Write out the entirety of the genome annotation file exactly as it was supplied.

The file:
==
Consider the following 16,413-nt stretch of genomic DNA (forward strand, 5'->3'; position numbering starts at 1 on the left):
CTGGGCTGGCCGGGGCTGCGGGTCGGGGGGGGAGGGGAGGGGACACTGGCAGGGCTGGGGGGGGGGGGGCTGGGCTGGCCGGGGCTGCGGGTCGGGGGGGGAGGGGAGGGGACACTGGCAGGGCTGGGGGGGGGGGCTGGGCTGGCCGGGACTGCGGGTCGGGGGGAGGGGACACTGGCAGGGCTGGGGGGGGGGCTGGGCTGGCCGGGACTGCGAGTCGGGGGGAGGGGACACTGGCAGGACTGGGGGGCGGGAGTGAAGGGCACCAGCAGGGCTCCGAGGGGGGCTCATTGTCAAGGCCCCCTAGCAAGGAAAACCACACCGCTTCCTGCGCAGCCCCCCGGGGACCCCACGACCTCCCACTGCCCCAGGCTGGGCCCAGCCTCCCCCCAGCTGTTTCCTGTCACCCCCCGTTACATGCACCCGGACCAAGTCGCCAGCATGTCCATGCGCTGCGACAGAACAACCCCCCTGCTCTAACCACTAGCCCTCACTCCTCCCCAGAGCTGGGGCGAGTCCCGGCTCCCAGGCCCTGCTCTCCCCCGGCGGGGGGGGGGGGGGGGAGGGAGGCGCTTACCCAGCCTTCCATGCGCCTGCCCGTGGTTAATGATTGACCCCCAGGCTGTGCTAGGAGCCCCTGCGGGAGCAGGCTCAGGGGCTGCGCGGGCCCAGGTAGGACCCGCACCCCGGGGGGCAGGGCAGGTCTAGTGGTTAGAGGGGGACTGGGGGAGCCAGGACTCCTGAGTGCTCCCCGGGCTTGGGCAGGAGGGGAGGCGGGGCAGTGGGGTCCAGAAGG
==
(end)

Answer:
Consider the following 16,413-nt stretch of genomic DNA (forward strand, 5'->3'; position numbering starts at 1 on the left):
CTGGGCTGGCCGGGGCTGCGGGTCGGGGGGGGAGGGGAGGGGACACTGGCAGGGCTGGGGGGGGGGGGGCTGGGCTGGCCGGGGCTGCGGGTCGGGGGGGGAGGGGAGGGGACACTGGCAGGGCTGGGGGGGGGGGCTGGGCTGGCCGGGACTGCGGGTCGGGGGGAGGGGACACTGGCAGGGCTGGGGGGGGGGCTGGGCTGGCCGGGACTGCGAGTCGGGGGGAGGGGACACTGGCAGGACTGGGGGGCGGGAGTGAAGGGCACCAGCAGGGCTCCGAGGGGGGCTCATTGTCAAGGCCCCCTAGCAAGGAAAACCACACCGCTTCCTGCGCAGCCCCCCGGGGACCCCACGACCTCCCACTGCCCCAGGCTGGGCCCAGCCTCCCCCCAGCTGTTTCCTGTCACCCCCCGTTACATGCACCCGGACCAAGTCGCCAGCATGTCCATGCGCTGCGACAGAACAACCCCCCTGCTCTAACCACTAGCCCTCACTCCTCCCCAGAGCTGGGGCGAGTCCCGGCTCCCAGGCCCTGCTCTCCCCCGGCGGGGGGGGGGGGGGGGAGGGAGGCGCTTACCCAGCCTTCCATGCGCCTGCCCGTGGTTAATGATTGACCCCCAGGCTGTGCTAGGAGCCCCTGCGGGAGCAGGCTCAGGGGCTGCGCGGGCCCAGGTAGGACCCGCACCCCGGGGGGCAGGGCAGGTCTAGTGGTTAGAGGGGGACTGGGGGAGCCAGGACTCCTGAGTGCTCCCCGGGCTTGGGCAGGAGGGGAGGCGGGGCAGTGGGGTCCAGAAGG